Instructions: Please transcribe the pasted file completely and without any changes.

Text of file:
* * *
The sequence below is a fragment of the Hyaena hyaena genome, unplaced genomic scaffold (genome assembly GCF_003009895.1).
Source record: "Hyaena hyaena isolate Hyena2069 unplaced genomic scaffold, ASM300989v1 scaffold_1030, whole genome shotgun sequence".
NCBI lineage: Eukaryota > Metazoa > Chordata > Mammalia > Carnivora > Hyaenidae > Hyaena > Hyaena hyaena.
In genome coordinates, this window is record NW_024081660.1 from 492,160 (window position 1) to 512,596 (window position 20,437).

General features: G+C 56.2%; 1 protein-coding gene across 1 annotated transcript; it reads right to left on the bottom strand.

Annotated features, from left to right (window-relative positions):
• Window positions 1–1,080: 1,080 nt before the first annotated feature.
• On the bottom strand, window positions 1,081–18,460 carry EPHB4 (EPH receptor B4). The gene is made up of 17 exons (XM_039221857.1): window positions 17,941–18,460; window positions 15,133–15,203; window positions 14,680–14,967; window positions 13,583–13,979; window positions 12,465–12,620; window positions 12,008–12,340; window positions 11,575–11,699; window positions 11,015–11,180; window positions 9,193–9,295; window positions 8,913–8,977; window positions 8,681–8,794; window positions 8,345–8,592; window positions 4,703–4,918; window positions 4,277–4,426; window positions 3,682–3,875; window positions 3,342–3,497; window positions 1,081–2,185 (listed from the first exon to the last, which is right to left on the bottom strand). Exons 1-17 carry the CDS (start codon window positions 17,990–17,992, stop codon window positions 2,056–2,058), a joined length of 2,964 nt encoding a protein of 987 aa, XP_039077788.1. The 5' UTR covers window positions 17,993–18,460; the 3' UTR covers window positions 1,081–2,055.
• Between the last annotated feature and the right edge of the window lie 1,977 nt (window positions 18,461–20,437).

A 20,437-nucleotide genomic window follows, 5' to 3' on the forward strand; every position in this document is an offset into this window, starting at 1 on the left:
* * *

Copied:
The sequence below is a fragment of the Hyaena hyaena genome, unplaced genomic scaffold (genome assembly GCF_003009895.1).
Source record: "Hyaena hyaena isolate Hyena2069 unplaced genomic scaffold, ASM300989v1 scaffold_1030, whole genome shotgun sequence".
NCBI lineage: Eukaryota > Metazoa > Chordata > Mammalia > Carnivora > Hyaenidae > Hyaena > Hyaena hyaena.
In genome coordinates, this window is record NW_024081660.1 from 492,160 (window position 1) to 512,596 (window position 20,437).

General features: G+C 56.2%; 1 protein-coding gene across 1 annotated transcript; it reads right to left on the bottom strand.

Annotated features, from left to right (window-relative positions):
• Window positions 1–1,080: 1,080 nt before the first annotated feature.
• On the bottom strand, window positions 1,081–18,460 carry EPHB4 (EPH receptor B4). The gene is made up of 17 exons (XM_039221857.1): window positions 17,941–18,460; window positions 15,133–15,203; window positions 14,680–14,967; window positions 13,583–13,979; window positions 12,465–12,620; window positions 12,008–12,340; window positions 11,575–11,699; window positions 11,015–11,180; window positions 9,193–9,295; window positions 8,913–8,977; window positions 8,681–8,794; window positions 8,345–8,592; window positions 4,703–4,918; window positions 4,277–4,426; window positions 3,682–3,875; window positions 3,342–3,497; window positions 1,081–2,185 (listed from the first exon to the last, which is right to left on the bottom strand). Exons 1-17 carry the CDS (start codon window positions 17,990–17,992, stop codon window positions 2,056–2,058), a joined length of 2,964 nt encoding a protein of 987 aa, XP_039077788.1. The 5' UTR covers window positions 17,993–18,460; the 3' UTR covers window positions 1,081–2,055.
• Between the last annotated feature and the right edge of the window lie 1,977 nt (window positions 18,461–20,437).

A 20,437-nucleotide genomic window follows, 5' to 3' on the forward strand; every position in this document is an offset into this window, starting at 1 on the left: